For some reason, I started paying more attention than usual to the stock market today. The closing prices are sobering: Sears Holdings and Goldman Sachs, down 10% to new lows. Google below $300. Citigroup below $10. Morgan Stanley down 15%. Portfolio cover star American Apparel down 35%. Sure, they’ll all probably be up tomorrow. But this is what a bear market looks like: lower lows, lower highs.
What’s an investor to do in such a market? Holding on for dear life seems like a recipe for wealth destruction, while selling at the lows seems even more stupid. And buying, of course, is only for the brave.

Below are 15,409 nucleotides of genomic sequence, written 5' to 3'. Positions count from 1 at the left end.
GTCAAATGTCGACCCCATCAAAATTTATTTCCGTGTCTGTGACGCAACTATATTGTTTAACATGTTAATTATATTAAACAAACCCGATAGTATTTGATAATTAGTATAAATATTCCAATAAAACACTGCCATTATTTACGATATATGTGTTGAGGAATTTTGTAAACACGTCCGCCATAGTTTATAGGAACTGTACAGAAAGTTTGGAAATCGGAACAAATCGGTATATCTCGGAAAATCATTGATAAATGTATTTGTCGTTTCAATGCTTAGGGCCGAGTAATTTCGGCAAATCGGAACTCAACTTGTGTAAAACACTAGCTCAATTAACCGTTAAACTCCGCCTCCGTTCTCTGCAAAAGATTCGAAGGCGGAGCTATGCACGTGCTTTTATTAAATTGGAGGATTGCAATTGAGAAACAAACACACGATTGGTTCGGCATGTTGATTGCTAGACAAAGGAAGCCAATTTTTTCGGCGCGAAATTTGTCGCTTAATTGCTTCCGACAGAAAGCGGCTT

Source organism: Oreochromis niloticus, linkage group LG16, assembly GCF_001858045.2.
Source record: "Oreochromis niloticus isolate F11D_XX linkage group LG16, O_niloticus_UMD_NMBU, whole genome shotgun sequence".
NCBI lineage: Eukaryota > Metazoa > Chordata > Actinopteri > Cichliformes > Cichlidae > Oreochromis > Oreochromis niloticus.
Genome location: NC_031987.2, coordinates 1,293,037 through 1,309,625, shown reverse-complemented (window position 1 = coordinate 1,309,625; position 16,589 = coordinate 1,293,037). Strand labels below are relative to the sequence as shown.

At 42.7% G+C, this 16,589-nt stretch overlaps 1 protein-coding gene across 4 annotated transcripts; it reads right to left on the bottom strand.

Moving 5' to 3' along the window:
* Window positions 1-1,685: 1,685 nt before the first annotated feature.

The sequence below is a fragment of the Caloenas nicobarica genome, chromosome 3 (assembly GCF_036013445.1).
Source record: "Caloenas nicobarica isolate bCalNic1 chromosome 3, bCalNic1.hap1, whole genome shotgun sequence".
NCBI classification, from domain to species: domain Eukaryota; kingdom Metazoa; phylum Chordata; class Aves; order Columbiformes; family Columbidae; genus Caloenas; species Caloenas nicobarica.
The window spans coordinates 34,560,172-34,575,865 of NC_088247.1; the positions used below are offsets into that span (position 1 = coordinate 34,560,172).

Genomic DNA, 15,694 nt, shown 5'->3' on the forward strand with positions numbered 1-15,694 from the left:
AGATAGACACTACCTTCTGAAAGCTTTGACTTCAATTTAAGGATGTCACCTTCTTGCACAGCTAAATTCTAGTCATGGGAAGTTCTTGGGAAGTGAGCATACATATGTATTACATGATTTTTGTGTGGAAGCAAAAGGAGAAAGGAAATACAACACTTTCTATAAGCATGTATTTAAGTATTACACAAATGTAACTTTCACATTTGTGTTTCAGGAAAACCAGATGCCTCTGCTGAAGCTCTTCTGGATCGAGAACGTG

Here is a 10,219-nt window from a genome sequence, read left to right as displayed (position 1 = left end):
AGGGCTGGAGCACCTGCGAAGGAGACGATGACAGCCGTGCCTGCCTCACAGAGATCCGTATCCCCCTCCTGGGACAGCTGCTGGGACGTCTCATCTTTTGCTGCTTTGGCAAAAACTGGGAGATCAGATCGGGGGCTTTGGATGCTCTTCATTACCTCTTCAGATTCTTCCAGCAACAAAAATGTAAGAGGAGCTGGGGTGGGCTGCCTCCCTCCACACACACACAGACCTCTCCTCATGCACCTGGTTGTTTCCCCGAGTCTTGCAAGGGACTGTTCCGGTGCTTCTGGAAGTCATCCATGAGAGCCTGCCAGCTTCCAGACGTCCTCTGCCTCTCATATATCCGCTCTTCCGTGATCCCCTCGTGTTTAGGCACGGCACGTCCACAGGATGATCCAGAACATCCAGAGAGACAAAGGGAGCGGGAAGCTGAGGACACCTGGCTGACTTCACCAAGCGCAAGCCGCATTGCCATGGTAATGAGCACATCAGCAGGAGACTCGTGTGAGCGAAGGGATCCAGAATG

I think a lot of people might be reconsidering why they’re investors in the first place. Was the extra money they hoped to make in capital gains really worth the kind of pain they’re going through now? The financial services industry has spent billions of dollars bombarding us with the message that we should invest our money rather than just keep it in a CD at the bank, but those who refused to listen can be forgiven for feeling rather smug right now, with the S&P 500 down more than 45% from its October 2007 high.
Stock markets are a great way for a society to determine where best to allocate its capital. But once in a while we get a reminder that they’re best suited for long-term capital you don’t really need. Because when the recession really bites and you lose your job and you’re forced to fall back on your nest egg, that’s a particularly gruesome time to be forced to liquidate your portfolio.